The surprise omissions are further signs of England's disastrous Ashes tour of Australia this summer, which has led to the departures of head coach Chris Silverwood, assistant coach Graham Thorpe and team director Ashley Giles.
Anderson, 39, is England's all-time Test wicket-taker, having captured 640 scalps in 169 matches, while the 35-year-old Broad is second on the list with 537 wickets from 152 appearances.
BBC cricket correspondent Jonathan Agnew says he doesn't think the duo are "very happy" about it, but he also believes there's "a temporary feel".
Interim managing director Andrew Strauss says the non-selections of Anderson and Broad doesn't spell the ends of their Test careers.
"We feel that it is important to look at some exciting new bowling potential and give some added responsibility to other players who have featured previously," Strauss said.
"No one doubts the quality and experience that James and Stuart bring to the England set-up.
"It will be up to the new managing director and permanent head coach to decide on whether they will be involved this summer and beyond.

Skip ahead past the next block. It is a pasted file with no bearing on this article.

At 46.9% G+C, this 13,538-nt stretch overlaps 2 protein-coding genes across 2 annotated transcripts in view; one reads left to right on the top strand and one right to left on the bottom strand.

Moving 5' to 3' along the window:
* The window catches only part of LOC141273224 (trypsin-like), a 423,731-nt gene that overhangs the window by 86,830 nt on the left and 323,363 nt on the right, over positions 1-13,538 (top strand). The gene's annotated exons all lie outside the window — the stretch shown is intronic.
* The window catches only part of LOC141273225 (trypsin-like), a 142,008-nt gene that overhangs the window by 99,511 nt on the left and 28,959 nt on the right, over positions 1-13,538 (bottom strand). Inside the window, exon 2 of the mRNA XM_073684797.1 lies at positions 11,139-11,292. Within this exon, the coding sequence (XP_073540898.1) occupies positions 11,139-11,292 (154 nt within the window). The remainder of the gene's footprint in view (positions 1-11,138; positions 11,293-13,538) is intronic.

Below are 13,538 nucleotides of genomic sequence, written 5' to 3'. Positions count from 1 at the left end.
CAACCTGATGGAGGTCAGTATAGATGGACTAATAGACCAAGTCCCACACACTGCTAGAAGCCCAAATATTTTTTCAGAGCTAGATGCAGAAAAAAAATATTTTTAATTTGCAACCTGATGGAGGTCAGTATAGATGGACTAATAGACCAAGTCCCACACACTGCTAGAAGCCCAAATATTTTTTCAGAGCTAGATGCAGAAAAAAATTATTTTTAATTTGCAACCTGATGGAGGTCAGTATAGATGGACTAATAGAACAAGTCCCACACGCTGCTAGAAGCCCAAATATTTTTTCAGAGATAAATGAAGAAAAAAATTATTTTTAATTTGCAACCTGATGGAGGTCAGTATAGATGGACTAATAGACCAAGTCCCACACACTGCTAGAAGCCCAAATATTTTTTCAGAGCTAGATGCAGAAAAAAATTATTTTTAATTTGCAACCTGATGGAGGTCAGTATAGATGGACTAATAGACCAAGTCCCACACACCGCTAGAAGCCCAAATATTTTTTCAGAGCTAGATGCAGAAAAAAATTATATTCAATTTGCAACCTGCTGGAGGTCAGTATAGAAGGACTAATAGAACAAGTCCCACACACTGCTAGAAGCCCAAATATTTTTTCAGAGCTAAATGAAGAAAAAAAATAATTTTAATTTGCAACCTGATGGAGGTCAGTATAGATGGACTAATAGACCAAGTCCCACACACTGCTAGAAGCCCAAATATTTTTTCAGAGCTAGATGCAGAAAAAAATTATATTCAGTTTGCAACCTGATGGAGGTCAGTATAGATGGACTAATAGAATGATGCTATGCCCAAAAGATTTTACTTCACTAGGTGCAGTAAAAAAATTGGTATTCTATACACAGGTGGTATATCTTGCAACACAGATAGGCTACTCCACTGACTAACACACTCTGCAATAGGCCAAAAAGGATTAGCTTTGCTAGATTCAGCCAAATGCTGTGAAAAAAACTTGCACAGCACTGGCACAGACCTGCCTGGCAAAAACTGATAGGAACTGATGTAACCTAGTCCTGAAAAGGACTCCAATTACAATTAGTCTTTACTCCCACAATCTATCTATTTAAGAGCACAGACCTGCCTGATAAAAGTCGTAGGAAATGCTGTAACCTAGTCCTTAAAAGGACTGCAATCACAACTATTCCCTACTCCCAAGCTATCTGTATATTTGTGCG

"This selection of this squad is the start of a process and a journey to get England Test cricket back to where it needs to be - and the hard work starts now."
Paul Collingwood was last week appointed as England's interim head coach, and the batting great, Strauss and head scout James Taylor picked the 16-man squad for the West Indies tour, which will see the sides meet in three Tests.
England have also dropped Dom Bess, Sam Billings, Rory Burns, Jos Buttler, Haseeb Hameed and Dawid Malan, who'd all played in the Ashes.
"With the start of a new cycle, it has allowed the selection panel to refresh the Test squad with a particular focus on competing away from home," Strauss said.
"We felt that it was time to draw a line after the Ashes defeat, look forward and give some impetus with an influx of new players."
Agnew labelled the omissions of Anderson and Broad "quite dramatic stuff".
"They are ageing, but I don't think they are very happy about it," Agnew said.
"They certainly don't think this is the end of their careers.
"It has to come to an end sometime and I think there is the view that this tour is a bit of a holding pattern; there is a very temporary feel about it.
"There is a huge amount of flux around English cricket at the moment.
"It may turn out this trip will turn into a hiding to nothing. They lost last time they went, so it's an opportunity to look at what there is out there."
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